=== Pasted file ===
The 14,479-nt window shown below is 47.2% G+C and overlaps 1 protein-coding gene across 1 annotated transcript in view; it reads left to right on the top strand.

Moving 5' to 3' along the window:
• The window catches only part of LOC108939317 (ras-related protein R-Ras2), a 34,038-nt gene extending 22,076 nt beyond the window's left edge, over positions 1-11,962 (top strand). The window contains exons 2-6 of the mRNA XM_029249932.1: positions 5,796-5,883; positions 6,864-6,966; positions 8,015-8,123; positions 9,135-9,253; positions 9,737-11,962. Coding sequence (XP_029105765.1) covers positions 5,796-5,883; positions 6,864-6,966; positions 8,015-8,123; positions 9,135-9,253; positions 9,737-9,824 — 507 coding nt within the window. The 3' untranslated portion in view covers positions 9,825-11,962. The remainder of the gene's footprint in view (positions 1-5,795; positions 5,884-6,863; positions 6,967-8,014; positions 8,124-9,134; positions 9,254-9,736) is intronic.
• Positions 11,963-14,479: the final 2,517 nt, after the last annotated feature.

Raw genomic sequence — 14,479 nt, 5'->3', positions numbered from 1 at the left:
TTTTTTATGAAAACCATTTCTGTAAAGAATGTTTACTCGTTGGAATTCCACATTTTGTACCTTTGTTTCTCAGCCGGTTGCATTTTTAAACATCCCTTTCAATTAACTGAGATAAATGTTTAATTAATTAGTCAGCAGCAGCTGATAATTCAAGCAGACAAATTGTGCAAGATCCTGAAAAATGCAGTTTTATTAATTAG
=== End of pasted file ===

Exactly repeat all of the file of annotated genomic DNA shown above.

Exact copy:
The 14,479-nt window shown below is 47.2% G+C and overlaps 1 protein-coding gene across 1 annotated transcript in view; it reads left to right on the top strand.

Moving 5' to 3' along the window:
• The window catches only part of LOC108939317 (ras-related protein R-Ras2), a 34,038-nt gene extending 22,076 nt beyond the window's left edge, over positions 1-11,962 (top strand). The window contains exons 2-6 of the mRNA XM_029249932.1: positions 5,796-5,883; positions 6,864-6,966; positions 8,015-8,123; positions 9,135-9,253; positions 9,737-11,962. Coding sequence (XP_029105765.1) covers positions 5,796-5,883; positions 6,864-6,966; positions 8,015-8,123; positions 9,135-9,253; positions 9,737-9,824 — 507 coding nt within the window. The 3' untranslated portion in view covers positions 9,825-11,962. The remainder of the gene's footprint in view (positions 1-5,795; positions 5,884-6,863; positions 6,967-8,014; positions 8,124-9,134; positions 9,254-9,736) is intronic.
• Positions 11,963-14,479: the final 2,517 nt, after the last annotated feature.

Raw genomic sequence — 14,479 nt, 5'->3', positions numbered from 1 at the left:
TTTTTTATGAAAACCATTTCTGTAAAGAATGTTTACTCGTTGGAATTCCACATTTTGTACCTTTGTTTCTCAGCCGGTTGCATTTTTAAACATCCCTTTCAATTAACTGAGATAAATGTTTAATTAATTAGTCAGCAGCAGCTGATAATTCAAGCAGACAAATTGTGCAAGATCCTGAAAAATGCAGTTTTATTAATTAG